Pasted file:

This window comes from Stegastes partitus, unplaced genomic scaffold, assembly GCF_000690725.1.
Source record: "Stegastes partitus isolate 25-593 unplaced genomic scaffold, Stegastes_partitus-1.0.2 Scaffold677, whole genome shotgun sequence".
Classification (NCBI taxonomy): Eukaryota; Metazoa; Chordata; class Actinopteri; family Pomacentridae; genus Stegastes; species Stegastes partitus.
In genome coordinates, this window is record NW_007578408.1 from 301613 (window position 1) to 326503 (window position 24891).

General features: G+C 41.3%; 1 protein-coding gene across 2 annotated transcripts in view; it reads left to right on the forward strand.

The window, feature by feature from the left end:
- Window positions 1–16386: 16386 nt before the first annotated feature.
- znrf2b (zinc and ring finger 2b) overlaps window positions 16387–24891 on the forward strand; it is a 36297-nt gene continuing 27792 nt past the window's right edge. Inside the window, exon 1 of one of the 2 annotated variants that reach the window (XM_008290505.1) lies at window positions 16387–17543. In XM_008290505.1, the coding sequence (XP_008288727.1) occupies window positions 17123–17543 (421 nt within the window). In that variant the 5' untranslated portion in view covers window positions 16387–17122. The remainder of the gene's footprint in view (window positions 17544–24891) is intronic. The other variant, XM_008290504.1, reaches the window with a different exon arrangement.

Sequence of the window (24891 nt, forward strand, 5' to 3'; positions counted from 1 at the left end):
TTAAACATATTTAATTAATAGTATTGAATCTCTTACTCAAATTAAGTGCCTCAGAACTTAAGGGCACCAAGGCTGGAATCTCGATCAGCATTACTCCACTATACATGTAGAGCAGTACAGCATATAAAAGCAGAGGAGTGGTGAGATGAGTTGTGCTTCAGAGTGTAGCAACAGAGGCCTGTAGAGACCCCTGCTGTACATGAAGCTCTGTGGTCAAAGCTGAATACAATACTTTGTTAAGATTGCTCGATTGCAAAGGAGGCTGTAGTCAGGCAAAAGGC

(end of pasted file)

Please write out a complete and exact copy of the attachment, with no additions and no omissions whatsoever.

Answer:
This window comes from Stegastes partitus, unplaced genomic scaffold, assembly GCF_000690725.1.
Source record: "Stegastes partitus isolate 25-593 unplaced genomic scaffold, Stegastes_partitus-1.0.2 Scaffold677, whole genome shotgun sequence".
Classification (NCBI taxonomy): Eukaryota; Metazoa; Chordata; class Actinopteri; family Pomacentridae; genus Stegastes; species Stegastes partitus.
In genome coordinates, this window is record NW_007578408.1 from 301613 (window position 1) to 326503 (window position 24891).

General features: G+C 41.3%; 1 protein-coding gene across 2 annotated transcripts in view; it reads left to right on the forward strand.

The window, feature by feature from the left end:
- Window positions 1–16386: 16386 nt before the first annotated feature.
- znrf2b (zinc and ring finger 2b) overlaps window positions 16387–24891 on the forward strand; it is a 36297-nt gene continuing 27792 nt past the window's right edge. Inside the window, exon 1 of one of the 2 annotated variants that reach the window (XM_008290505.1) lies at window positions 16387–17543. In XM_008290505.1, the coding sequence (XP_008288727.1) occupies window positions 17123–17543 (421 nt within the window). In that variant the 5' untranslated portion in view covers window positions 16387–17122. The remainder of the gene's footprint in view (window positions 17544–24891) is intronic. The other variant, XM_008290504.1, reaches the window with a different exon arrangement.

Sequence of the window (24891 nt, forward strand, 5' to 3'; positions counted from 1 at the left end):
TTAAACATATTTAATTAATAGTATTGAATCTCTTACTCAAATTAAGTGCCTCAGAACTTAAGGGCACCAAGGCTGGAATCTCGATCAGCATTACTCCACTATACATGTAGAGCAGTACAGCATATAAAAGCAGAGGAGTGGTGAGATGAGTTGTGCTTCAGAGTGTAGCAACAGAGGCCTGTAGAGACCCCTGCTGTACATGAAGCTCTGTGGTCAAAGCTGAATACAATACTTTGTTAAGATTGCTCGATTGCAAAGGAGGCTGTAGTCAGGCAAAAGGC